Thursday, December 19, 2013

Glove love on Madison Avenue

Gloves can be sexy, practical and comfortable. There aren't too many accessories that can claim all that. When I was little, I remember seeing the women in my life -  my mother, grandmother and aunt -  wearing gloves and it seemed like a very elegant and grown-up thing to do. My grandmother, Bootsie, wore white gloves with her suits when we went shopping in downtown New Orleans; my mother wore elbow-length black leather gloves when going out to a party with my father (I still have them and wear them on special occasions); my cool California-casual aunt had an air of sophistication when she wore black leather gloves to ward off the Pacific Coast wind. 

I'm always on the lookout for the perfect pair for me. Often, when I see a pair of beautiful gloves worn in a fashion shot in Vogue, W, Elle or just about any other fashion magazine, it seems they are usually from Sermoneta.  Their shops are in Europe, Chicago and on the East Coast. I recently had an opportunity to visit the NYC shop located on Madison at East 58th when hubby Matt and I were there in November. 

We were there on a chilly, grey day and the small shop was busy. General Manager Kara Lee Kelly, the blonde woman in the middle, helped me find the perfect everyday gloves. She asked me to hold up my hand and in a second proclaimed my size as six-and-a-half. The gloves are organized by style and strapped together in bundles. 

Driving gloves, evening gloves, quilted, woven, suede, lambskin, wild boar (which is so strong the gloves will last a lifetime or three), Sermoneta has a huge variety. Kara says if you have something specific in mind, just give them a call.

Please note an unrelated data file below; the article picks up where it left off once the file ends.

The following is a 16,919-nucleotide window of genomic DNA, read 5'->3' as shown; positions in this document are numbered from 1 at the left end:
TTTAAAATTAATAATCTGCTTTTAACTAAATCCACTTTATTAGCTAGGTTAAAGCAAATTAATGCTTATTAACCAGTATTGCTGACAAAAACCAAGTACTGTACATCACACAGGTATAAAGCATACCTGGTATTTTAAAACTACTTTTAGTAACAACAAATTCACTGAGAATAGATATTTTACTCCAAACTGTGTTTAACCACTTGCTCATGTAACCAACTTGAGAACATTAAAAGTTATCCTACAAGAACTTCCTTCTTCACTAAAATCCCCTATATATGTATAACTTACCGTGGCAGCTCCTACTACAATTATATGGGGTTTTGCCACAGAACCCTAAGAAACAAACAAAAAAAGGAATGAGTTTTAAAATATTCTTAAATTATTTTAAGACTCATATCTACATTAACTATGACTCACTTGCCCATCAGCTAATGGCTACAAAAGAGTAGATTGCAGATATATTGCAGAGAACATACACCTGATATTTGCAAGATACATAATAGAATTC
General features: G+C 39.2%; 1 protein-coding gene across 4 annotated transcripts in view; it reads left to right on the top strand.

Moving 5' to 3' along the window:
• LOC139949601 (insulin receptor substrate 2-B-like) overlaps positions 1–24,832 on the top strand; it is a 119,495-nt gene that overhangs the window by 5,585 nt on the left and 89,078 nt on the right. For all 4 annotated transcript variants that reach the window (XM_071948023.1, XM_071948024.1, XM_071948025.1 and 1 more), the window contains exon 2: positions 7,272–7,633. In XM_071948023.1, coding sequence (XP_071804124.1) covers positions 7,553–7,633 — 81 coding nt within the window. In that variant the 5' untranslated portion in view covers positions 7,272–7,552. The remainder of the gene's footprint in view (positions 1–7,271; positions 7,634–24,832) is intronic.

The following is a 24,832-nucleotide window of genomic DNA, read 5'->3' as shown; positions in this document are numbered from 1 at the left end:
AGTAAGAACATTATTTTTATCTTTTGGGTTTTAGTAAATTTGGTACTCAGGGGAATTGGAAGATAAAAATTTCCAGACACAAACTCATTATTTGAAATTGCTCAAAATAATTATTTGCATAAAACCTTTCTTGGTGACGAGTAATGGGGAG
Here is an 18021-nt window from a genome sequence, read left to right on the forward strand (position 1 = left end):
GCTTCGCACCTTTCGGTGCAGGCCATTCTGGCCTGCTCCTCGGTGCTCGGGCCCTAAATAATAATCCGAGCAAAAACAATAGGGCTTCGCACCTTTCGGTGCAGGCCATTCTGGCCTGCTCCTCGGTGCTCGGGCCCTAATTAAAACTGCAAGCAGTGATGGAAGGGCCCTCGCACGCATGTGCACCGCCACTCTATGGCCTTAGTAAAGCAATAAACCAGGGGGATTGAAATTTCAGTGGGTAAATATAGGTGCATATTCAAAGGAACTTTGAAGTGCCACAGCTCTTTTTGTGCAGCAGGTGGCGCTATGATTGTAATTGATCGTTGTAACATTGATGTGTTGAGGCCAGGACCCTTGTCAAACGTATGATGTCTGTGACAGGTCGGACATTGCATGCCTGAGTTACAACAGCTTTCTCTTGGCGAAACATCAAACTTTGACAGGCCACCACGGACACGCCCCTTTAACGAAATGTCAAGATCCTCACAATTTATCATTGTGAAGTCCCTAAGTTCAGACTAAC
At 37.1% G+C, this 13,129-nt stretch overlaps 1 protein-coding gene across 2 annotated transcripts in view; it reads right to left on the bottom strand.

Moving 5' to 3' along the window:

Founded in the early 60's by husband and wife Giorgio and Manuela Sermoneta, it is still a family business and everything is made in Italy. For the quality and style, the prices are very reasonable. I selected a classic pair: mid-length cashmere-lined black leather for under a hundred dollars. I've seen gloves at the department stores for that price and more and not nearly the same quality. 

Not much fur is worn on the West Coast, but I can imagine some Manhattan or European women wearing these. Warmth, elegance, style (and even protection against urban germs)...beautiful Italian-made gloves do it all.

Wednesday, December 4, 2013

Stivali da pioggia a Venezia*

*Rain boots in Venice. I've never seen so many people wearing rain boots and hip boots 
with as much elegance and style as the Venetians. 

We were just in Venice to catch the last week of the Biennale 2013. It was a huge, rich sensory experience of art, beauty, delicious food, warm people and truly fabulous shopping. We did our best to soak it up. We also soaked up some of the Adriatic Sea. On the first morning, as we were leaving our hotel, the desk clerk informed us that high tide would be at 11 am that day and that we would need rain boots. He asked what our shoe sizes were and handed us our boots, each pair folded into a flat plastic pouch. We took the boots with us but we were a little skeptical that we would really need them.

Our first stop was Pasticceria E. Rosa Salva for cappucino and morning treats. We were there for about an hour and as we tried to leave, we stepped out onto what just a little earlier a dry walkway. Now the cobblestone were under several inches of water and rising. Back we went into the pasticceria for another espresso and to put on the boots from our hotel.

As we sat there, struggling to lace, tie and strap our "boots" on, the locals came in and were all wearing hip boots. They looked so dashing, I had to take photos.

My friends Christof and Judith are modeling the two types of boots worn by tourists. The blue ones are sold by street vendors. The clear plastic version is what the hotel gave us. They both did the job, but certainly not as stylishly as what the Venetians wore.

Judith and I noticed a shoe store just a few doors down from the pasticerria. The charming owner, Dittura Gianni, fitted us for real rain boots. Judith opted for the classic dark green waders.